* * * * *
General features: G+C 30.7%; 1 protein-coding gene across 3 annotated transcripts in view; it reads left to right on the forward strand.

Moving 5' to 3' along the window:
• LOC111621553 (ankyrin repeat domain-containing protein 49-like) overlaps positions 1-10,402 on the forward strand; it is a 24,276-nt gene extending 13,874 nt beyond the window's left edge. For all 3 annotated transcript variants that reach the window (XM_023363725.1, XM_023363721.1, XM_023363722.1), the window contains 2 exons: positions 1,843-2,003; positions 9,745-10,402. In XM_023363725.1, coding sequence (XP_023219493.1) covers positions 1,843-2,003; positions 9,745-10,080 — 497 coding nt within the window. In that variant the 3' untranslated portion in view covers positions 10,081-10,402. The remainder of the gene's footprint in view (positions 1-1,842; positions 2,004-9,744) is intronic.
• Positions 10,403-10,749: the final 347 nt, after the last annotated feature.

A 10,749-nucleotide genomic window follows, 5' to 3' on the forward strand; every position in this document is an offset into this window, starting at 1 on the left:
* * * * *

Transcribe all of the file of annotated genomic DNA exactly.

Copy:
General features: G+C 30.7%; 1 protein-coding gene across 3 annotated transcripts in view; it reads left to right on the forward strand.

Moving 5' to 3' along the window:
• LOC111621553 (ankyrin repeat domain-containing protein 49-like) overlaps positions 1-10,402 on the forward strand; it is a 24,276-nt gene extending 13,874 nt beyond the window's left edge. For all 3 annotated transcript variants that reach the window (XM_023363725.1, XM_023363721.1, XM_023363722.1), the window contains 2 exons: positions 1,843-2,003; positions 9,745-10,402. In XM_023363725.1, coding sequence (XP_023219493.1) covers positions 1,843-2,003; positions 9,745-10,080 — 497 coding nt within the window. In that variant the 3' untranslated portion in view covers positions 10,081-10,402. The remainder of the gene's footprint in view (positions 1-1,842; positions 2,004-9,744) is intronic.
• Positions 10,403-10,749: the final 347 nt, after the last annotated feature.

A 10,749-nucleotide genomic window follows, 5' to 3' on the forward strand; every position in this document is an offset into this window, starting at 1 on the left: